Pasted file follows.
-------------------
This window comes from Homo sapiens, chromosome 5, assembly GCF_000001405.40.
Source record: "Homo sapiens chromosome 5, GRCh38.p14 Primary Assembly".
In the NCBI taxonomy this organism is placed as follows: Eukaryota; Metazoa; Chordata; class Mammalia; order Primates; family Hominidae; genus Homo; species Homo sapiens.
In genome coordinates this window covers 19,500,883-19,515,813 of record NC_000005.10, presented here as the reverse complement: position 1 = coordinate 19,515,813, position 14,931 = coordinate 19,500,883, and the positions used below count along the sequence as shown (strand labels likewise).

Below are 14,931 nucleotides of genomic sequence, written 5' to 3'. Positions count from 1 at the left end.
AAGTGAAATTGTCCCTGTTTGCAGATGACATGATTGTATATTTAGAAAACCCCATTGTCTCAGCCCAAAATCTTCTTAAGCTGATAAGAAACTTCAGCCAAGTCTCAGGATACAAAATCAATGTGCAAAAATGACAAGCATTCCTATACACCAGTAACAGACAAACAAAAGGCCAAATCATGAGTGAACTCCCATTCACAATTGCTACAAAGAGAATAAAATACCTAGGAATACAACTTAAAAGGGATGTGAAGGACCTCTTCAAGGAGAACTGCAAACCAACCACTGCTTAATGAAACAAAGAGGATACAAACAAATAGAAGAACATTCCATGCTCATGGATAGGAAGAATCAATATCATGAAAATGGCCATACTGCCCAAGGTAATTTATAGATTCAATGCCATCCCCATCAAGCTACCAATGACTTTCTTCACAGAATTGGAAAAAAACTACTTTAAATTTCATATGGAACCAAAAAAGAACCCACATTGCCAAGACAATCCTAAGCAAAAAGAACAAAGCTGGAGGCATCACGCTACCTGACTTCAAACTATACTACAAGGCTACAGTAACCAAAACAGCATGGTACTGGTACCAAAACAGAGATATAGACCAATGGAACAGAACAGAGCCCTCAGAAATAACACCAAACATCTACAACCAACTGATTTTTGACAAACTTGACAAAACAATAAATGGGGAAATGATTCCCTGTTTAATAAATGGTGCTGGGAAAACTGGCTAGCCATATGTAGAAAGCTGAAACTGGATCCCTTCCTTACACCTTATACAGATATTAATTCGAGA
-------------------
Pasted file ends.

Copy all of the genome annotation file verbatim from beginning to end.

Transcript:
This window comes from Homo sapiens, chromosome 5, assembly GCF_000001405.40.
Source record: "Homo sapiens chromosome 5, GRCh38.p14 Primary Assembly".
In the NCBI taxonomy this organism is placed as follows: Eukaryota; Metazoa; Chordata; class Mammalia; order Primates; family Hominidae; genus Homo; species Homo sapiens.
In genome coordinates this window covers 19,500,883-19,515,813 of record NC_000005.10, presented here as the reverse complement: position 1 = coordinate 19,515,813, position 14,931 = coordinate 19,500,883, and the positions used below count along the sequence as shown (strand labels likewise).

Below are 14,931 nucleotides of genomic sequence, written 5' to 3'. Positions count from 1 at the left end.
AAGTGAAATTGTCCCTGTTTGCAGATGACATGATTGTATATTTAGAAAACCCCATTGTCTCAGCCCAAAATCTTCTTAAGCTGATAAGAAACTTCAGCCAAGTCTCAGGATACAAAATCAATGTGCAAAAATGACAAGCATTCCTATACACCAGTAACAGACAAACAAAAGGCCAAATCATGAGTGAACTCCCATTCACAATTGCTACAAAGAGAATAAAATACCTAGGAATACAACTTAAAAGGGATGTGAAGGACCTCTTCAAGGAGAACTGCAAACCAACCACTGCTTAATGAAACAAAGAGGATACAAACAAATAGAAGAACATTCCATGCTCATGGATAGGAAGAATCAATATCATGAAAATGGCCATACTGCCCAAGGTAATTTATAGATTCAATGCCATCCCCATCAAGCTACCAATGACTTTCTTCACAGAATTGGAAAAAAACTACTTTAAATTTCATATGGAACCAAAAAAGAACCCACATTGCCAAGACAATCCTAAGCAAAAAGAACAAAGCTGGAGGCATCACGCTACCTGACTTCAAACTATACTACAAGGCTACAGTAACCAAAACAGCATGGTACTGGTACCAAAACAGAGATATAGACCAATGGAACAGAACAGAGCCCTCAGAAATAACACCAAACATCTACAACCAACTGATTTTTGACAAACTTGACAAAACAATAAATGGGGAAATGATTCCCTGTTTAATAAATGGTGCTGGGAAAACTGGCTAGCCATATGTAGAAAGCTGAAACTGGATCCCTTCCTTACACCTTATACAGATATTAATTCGAGA